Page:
Human anatomy 3rd ed. All researchers must wear laboratory gloves and eye protection at all times. If the solution touches skin, the affected area should be washed immediately with running water. Solution volume can be adjusted depending on the sample processing requirements. It is recommended to prepare the solution in a beaker or conical flask with a lid. Close the lid and gently mix until pellets are dissolved, this can be carried out by shaking by hand or using a magnetic stirrer depending on the volume being prepared. Once pellets have been dissolved, the solution will have turned colorless, leave for at least 15 min to cool.

    The final solution should be filtered using a Buchner filter or similar Table 1 to ensure that there are no residual microplastics in the solution, either from the KOH pellets, water or from procedural contamination. Laboratory preparation The laboratory should be scrubbed before use to remove any sources of airborne contamination. There should be limited access to reduce external contamination.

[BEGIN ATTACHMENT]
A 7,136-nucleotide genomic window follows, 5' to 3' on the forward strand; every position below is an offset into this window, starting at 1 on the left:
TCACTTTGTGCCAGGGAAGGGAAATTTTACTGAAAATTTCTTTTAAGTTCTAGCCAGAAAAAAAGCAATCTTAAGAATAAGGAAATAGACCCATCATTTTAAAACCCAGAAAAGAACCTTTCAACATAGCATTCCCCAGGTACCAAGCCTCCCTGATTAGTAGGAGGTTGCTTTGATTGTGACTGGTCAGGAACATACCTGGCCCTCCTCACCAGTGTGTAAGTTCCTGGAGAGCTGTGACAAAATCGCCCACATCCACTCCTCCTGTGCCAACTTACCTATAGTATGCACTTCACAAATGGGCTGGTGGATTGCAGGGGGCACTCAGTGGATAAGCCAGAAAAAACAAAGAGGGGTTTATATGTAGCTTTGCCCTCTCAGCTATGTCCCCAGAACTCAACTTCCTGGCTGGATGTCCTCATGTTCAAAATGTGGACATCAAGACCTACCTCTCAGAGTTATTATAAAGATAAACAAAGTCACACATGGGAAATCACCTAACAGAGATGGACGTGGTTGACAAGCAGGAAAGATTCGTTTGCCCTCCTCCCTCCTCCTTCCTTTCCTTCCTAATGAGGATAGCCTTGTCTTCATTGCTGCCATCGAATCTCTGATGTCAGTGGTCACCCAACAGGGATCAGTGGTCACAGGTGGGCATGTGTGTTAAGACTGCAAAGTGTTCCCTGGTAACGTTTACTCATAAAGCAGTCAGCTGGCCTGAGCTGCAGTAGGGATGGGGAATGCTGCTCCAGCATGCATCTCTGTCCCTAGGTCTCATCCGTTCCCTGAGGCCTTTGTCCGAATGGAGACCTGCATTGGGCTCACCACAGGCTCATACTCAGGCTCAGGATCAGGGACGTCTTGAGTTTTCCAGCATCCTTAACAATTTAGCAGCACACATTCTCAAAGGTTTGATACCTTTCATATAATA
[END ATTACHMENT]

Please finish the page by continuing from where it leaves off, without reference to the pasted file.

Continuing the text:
Researchers in the laboratory should wear white cotton laboratory coat and gloves. All equipment must be rinsed at least three times with pre-filtered water immediately before use. Glass or metal equipment is recommended, however, if unavoidable see Table 1. The water supply used for flushing the samples must be filtered using a sieve with a mesh size smaller than target microplastics. Any variation on the color of the equipment should be noted. Set up nested metal sieves in a sink connected to the pre-filtered water source.

    The sieve at the top will have the largest mesh size e. Using consecutive sieves will allow removal of larger pieces of plastics, food remains and parasites. If researchers wish to target smaller plastics, they can add additional sieves. This allows for size differentiation and speeds up processing in later steps. The sieves should be covered with a lid when not in use to prevent contamination. Table 1. Troubleshooting advice and alternative methodological approaches Sample preparation If samples have been frozen, it is recommended that samples be defrosted slowly in a fridge h , to avoid the fast decomposition of the tissues.